Economics as the language of public policy is not a normal condition. It has been learnt.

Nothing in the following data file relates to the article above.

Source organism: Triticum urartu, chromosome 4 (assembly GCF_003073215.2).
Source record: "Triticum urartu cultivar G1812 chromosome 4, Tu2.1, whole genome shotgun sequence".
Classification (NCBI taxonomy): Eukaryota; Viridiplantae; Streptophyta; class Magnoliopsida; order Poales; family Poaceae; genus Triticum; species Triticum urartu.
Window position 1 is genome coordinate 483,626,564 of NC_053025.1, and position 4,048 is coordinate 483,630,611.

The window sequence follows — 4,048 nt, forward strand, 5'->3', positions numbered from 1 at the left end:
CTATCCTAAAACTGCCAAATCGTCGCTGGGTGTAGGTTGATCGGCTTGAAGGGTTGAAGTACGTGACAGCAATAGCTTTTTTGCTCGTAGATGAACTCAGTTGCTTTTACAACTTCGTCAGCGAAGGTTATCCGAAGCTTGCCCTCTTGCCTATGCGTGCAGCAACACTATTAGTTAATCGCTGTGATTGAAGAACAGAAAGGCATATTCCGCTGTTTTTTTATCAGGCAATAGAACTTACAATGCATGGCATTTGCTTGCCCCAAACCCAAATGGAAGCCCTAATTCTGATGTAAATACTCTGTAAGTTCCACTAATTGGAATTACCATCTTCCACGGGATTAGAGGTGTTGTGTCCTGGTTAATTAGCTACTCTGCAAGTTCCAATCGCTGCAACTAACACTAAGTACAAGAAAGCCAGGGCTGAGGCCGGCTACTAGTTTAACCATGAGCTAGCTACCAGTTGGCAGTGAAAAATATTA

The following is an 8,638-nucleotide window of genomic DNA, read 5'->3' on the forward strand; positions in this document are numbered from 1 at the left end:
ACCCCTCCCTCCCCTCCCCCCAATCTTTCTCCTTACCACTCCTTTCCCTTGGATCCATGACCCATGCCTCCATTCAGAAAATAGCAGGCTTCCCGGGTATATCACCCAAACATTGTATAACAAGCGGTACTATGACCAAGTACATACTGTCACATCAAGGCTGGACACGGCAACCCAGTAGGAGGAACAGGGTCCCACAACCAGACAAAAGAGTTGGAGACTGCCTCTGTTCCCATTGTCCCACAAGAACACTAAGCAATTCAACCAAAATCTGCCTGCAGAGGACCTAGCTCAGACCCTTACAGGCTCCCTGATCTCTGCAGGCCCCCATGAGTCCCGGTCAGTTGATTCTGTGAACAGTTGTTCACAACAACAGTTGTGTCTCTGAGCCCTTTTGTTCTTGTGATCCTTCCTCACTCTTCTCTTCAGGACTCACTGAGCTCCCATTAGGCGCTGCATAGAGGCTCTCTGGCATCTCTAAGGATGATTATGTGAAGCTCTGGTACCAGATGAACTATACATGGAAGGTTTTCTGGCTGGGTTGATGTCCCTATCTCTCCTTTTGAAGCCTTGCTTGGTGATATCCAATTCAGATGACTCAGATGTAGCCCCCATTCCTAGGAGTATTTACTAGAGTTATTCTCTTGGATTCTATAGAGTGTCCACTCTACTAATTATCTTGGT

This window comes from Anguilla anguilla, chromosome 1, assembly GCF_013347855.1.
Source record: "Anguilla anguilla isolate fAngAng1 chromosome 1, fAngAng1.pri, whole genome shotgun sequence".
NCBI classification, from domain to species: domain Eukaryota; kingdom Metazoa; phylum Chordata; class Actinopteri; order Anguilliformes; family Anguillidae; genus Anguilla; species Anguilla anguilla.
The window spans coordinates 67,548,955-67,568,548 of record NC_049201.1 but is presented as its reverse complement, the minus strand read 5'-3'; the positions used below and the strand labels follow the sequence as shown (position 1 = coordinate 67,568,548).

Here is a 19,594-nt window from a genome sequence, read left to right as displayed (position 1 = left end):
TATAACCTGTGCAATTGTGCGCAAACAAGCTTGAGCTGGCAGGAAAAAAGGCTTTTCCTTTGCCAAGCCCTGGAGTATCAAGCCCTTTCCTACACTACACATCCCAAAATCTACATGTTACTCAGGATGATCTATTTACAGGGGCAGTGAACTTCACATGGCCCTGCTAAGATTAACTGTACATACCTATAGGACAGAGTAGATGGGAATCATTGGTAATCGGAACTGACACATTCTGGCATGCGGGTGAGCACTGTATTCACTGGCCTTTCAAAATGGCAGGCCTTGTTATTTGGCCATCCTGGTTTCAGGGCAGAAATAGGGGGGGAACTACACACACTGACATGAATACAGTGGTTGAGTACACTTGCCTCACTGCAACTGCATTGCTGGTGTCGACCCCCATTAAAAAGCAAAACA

In the introduction to his book After Words, former Prime Minister Paul Keating recalled the words of German philosopher, Friedrich Schiller: “If man is ever to solve the problems of politics in practice he will have to approach it through the problem of the aesthetic, because it is only through beauty that man makes his way to freedom.” Keating was inspired by beauty and believed that the convergence of economics and politics could be both elegant and beautiful. Although Keating was proud of his achievements in international relations and Aboriginal affairs, he appears most proud of the economic reforms he inspired, first as Treasurer and then as Prime Minister. Keating was a neo-classicist who from an early age developed a profound attachment to antique clocks. Was he attached to the aesthetic appeal of the clocks, their precision, or both? For an aesthete, economics is a strange path through which one searches for beauty – truth, perhaps, but not beauty. What beauty is there in modern economics? The strength of our national economy is understood through oblique indices such as the Consumer Price Index, housing starts, the rate of unemployment and Gross Domestic Product. Success or failure is understood by considering the data against historic or international contexts. Even when the outcomes are sold as positive, the product appears to be remote and unfeeling. The late New York Senator Robert F. Kennedy once suggested that GDP “…does not include the beauty of our poetry or the strength of our marriages, the intelligence of our public debate or the integrity of our public officials”. He concluded that GDP “…measures everything except that which is worthwhile”. Our society should not be judged on economic indices alone, as is increasingly the case. Earlier this year, funding cuts to the Australian Bureau of Statistics forced it to discontinue statistical measurement and analysis of cultural and sporting activities. It also discontinued areas that include Measures of Australia’s Progress and Australian Social Trends. It appears that government believes it can use economic data alone to understand the state of our society. Economics as the language of public policy is not a normal condition. It has been learnt. Without an explanation of the social changes that economic policy is designed to achieve, the language of economics is devoid of real-life meaning. How can economics, as practised by politicians, be considered to be the beautiful art? “Beauty,” Keating wrote in After Words, “is about the quest for perfection or an ideal, and that quest has to begin with aesthetic imagination.” If the quest for perfection begins with aesthetic imagination, then perfection in economic policy must surely begin with an understanding of how economic policy will benefit society. Politics is beautiful when it is a contest of values that inspires contrasting visions of how the community can be shaped. Economic policy is an instrument through which social progress can be achieved. If our modern leaders cannot articulate a vision for how they wish to shape society, economic policy will remain the prisoner of ideology or uncontested orthodoxy. Beautiful economics should not be designed to achieve a perfect society, as no society is perfectible, but it can help achieve an ideal. In Australia, leaders capable of articulating an ideal able to define modern Australia are rare. Egalitarianism, in its many aspects, is a flame that has illuminated the Australian spirit since settlement. Do we lack the imagination to develop a set of economic policy settings capable of returning Australia to this beautiful ideal? A leader’s vision necessarily begins with an important question. Do our modern leaders have the courage to ask how to address income inequality without slowing the rate of economic growth? People no longer blindly accept that growth is a “rising tide that lifts all boats”, as another Kennedy suggested in a speech in 1963, but we remain satisfied that the tide continues to rise. An economic policy that addresses rising wealth inequality in a manner that releases money to improve the quality of education and health services would satisfy the progressive dream of a free and equal society. It would create a serious point of difference with the conservatives in Australia who appear to be driven more by ideology than by values. It would refocus our economic policy on achieving a beautiful ideal capable of leading our society to freedom. Which modern leader has the vision necessary to consider economics on these terms? Andrew Hunter is Chair of the Australian Fabians fabians.org.au @AndrewHunter *Image from the cover of Paul Keating’s After Words (Allen & Unwin)